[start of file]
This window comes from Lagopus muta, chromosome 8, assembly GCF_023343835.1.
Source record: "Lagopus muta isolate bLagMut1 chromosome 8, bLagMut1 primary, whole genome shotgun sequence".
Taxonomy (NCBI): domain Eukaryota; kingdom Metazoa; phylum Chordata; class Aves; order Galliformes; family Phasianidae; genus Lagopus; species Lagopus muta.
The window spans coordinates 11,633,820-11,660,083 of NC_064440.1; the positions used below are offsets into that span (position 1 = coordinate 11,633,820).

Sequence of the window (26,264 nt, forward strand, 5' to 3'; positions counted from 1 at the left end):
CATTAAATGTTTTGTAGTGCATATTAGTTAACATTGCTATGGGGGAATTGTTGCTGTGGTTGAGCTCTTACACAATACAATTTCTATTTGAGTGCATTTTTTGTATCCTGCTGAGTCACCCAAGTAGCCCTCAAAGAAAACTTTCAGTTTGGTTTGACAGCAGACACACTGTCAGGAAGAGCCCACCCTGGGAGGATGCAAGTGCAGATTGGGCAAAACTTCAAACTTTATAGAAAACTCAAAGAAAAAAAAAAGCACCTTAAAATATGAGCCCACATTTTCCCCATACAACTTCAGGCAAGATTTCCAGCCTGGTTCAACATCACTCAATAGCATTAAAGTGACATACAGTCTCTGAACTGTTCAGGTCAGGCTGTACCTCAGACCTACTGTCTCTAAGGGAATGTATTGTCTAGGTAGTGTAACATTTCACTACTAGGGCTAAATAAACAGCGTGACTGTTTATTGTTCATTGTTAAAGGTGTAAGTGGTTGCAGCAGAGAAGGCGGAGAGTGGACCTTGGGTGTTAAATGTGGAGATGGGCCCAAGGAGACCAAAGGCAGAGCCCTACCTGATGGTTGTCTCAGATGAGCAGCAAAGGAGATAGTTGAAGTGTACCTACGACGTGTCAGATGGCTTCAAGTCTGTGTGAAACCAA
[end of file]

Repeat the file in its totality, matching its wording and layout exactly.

This window comes from Lagopus muta, chromosome 8, assembly GCF_023343835.1.
Source record: "Lagopus muta isolate bLagMut1 chromosome 8, bLagMut1 primary, whole genome shotgun sequence".
Taxonomy (NCBI): domain Eukaryota; kingdom Metazoa; phylum Chordata; class Aves; order Galliformes; family Phasianidae; genus Lagopus; species Lagopus muta.
The window spans coordinates 11,633,820-11,660,083 of NC_064440.1; the positions used below are offsets into that span (position 1 = coordinate 11,633,820).

Sequence of the window (26,264 nt, forward strand, 5' to 3'; positions counted from 1 at the left end):
CATTAAATGTTTTGTAGTGCATATTAGTTAACATTGCTATGGGGGAATTGTTGCTGTGGTTGAGCTCTTACACAATACAATTTCTATTTGAGTGCATTTTTTGTATCCTGCTGAGTCACCCAAGTAGCCCTCAAAGAAAACTTTCAGTTTGGTTTGACAGCAGACACACTGTCAGGAAGAGCCCACCCTGGGAGGATGCAAGTGCAGATTGGGCAAAACTTCAAACTTTATAGAAAACTCAAAGAAAAAAAAAAGCACCTTAAAATATGAGCCCACATTTTCCCCATACAACTTCAGGCAAGATTTCCAGCCTGGTTCAACATCACTCAATAGCATTAAAGTGACATACAGTCTCTGAACTGTTCAGGTCAGGCTGTACCTCAGACCTACTGTCTCTAAGGGAATGTATTGTCTAGGTAGTGTAACATTTCACTACTAGGGCTAAATAAACAGCGTGACTGTTTATTGTTCATTGTTAAAGGTGTAAGTGGTTGCAGCAGAGAAGGCGGAGAGTGGACCTTGGGTGTTAAATGTGGAGATGGGCCCAAGGAGACCAAAGGCAGAGCCCTACCTGATGGTTGTCTCAGATGAGCAGCAAAGGAGATAGTTGAAGTGTACCTACGACGTGTCAGATGGCTTCAAGTCTGTGTGAAACCAA